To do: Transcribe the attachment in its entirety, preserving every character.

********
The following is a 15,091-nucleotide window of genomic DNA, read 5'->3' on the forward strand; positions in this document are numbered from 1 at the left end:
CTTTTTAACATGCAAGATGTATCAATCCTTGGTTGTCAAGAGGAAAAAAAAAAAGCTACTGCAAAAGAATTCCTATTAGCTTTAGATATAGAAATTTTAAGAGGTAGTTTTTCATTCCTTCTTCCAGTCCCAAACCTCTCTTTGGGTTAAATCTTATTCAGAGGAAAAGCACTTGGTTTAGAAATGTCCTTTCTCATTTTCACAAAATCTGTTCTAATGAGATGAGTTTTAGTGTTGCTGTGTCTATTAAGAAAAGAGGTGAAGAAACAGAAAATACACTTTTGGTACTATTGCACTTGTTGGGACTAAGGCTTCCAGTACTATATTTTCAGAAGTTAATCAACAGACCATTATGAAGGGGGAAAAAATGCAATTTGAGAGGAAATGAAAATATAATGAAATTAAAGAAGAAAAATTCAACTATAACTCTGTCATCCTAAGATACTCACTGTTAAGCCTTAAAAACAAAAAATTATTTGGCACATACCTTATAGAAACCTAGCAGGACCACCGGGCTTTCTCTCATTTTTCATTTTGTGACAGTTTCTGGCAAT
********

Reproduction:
The following is a 15,091-nucleotide window of genomic DNA, read 5'->3' on the forward strand; positions in this document are numbered from 1 at the left end:
CTTTTTAACATGCAAGATGTATCAATCCTTGGTTGTCAAGAGGAAAAAAAAAAAGCTACTGCAAAAGAATTCCTATTAGCTTTAGATATAGAAATTTTAAGAGGTAGTTTTTCATTCCTTCTTCCAGTCCCAAACCTCTCTTTGGGTTAAATCTTATTCAGAGGAAAAGCACTTGGTTTAGAAATGTCCTTTCTCATTTTCACAAAATCTGTTCTAATGAGATGAGTTTTAGTGTTGCTGTGTCTATTAAGAAAAGAGGTGAAGAAACAGAAAATACACTTTTGGTACTATTGCACTTGTTGGGACTAAGGCTTCCAGTACTATATTTTCAGAAGTTAATCAACAGACCATTATGAAGGGGGAAAAAATGCAATTTGAGAGGAAATGAAAATATAATGAAATTAAAGAAGAAAAATTCAACTATAACTCTGTCATCCTAAGATACTCACTGTTAAGCCTTAAAAACAAAAAATTATTTGGCACATACCTTATAGAAACCTAGCAGGACCACCGGGCTTTCTCTCATTTTTCATTTTGTGACAGTTTCTGGCAAT